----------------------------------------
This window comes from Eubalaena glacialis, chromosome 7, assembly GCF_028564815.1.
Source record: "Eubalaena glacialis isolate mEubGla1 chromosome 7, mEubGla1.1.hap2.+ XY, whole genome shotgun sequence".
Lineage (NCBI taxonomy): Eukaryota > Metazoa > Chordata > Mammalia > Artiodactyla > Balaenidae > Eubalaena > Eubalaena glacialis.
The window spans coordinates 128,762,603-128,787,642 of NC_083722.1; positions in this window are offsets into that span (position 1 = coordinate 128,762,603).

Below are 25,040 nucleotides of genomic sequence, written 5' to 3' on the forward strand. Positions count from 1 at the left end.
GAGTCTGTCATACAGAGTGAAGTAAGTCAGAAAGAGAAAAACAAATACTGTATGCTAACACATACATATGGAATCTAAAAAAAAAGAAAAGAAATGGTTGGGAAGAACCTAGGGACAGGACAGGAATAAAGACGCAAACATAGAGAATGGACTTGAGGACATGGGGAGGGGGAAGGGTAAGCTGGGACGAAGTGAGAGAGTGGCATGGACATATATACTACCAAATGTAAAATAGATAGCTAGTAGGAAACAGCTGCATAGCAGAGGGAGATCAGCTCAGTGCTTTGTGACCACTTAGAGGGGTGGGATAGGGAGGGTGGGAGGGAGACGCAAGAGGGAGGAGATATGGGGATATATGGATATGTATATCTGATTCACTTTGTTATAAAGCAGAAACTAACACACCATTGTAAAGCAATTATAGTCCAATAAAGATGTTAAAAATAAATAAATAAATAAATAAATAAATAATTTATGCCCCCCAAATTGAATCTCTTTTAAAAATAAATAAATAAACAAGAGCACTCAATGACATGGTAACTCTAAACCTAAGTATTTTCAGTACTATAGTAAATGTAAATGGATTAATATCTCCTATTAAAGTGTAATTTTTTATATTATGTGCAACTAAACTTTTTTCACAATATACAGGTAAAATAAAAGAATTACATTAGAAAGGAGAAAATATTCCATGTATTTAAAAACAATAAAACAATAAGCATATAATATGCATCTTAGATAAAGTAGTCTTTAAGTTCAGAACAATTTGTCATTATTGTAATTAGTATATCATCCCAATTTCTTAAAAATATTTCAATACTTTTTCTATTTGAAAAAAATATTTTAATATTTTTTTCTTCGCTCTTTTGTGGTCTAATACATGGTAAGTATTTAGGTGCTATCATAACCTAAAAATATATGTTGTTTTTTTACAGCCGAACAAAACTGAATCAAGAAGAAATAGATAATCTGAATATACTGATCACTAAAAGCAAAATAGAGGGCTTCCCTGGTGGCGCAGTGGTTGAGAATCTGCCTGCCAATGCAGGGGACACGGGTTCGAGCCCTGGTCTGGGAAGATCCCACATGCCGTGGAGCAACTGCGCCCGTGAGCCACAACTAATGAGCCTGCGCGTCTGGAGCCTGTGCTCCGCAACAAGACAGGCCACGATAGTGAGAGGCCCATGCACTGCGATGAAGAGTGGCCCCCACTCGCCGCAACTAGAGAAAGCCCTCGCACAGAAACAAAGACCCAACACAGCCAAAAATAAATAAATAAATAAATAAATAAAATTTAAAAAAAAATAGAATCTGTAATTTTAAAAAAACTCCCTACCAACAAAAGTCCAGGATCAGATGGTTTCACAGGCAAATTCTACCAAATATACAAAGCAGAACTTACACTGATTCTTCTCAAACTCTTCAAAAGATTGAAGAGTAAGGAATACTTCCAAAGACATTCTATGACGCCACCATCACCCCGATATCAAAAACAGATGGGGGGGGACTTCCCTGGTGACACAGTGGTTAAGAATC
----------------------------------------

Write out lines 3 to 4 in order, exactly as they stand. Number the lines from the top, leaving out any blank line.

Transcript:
Lineage (NCBI taxonomy): Eukaryota > Metazoa > Chordata > Mammalia > Artiodactyla > Balaenidae > Eubalaena > Eubalaena glacialis.
The window spans coordinates 128,762,603-128,787,642 of NC_083722.1; positions in this window are offsets into that span (position 1 = coordinate 128,762,603).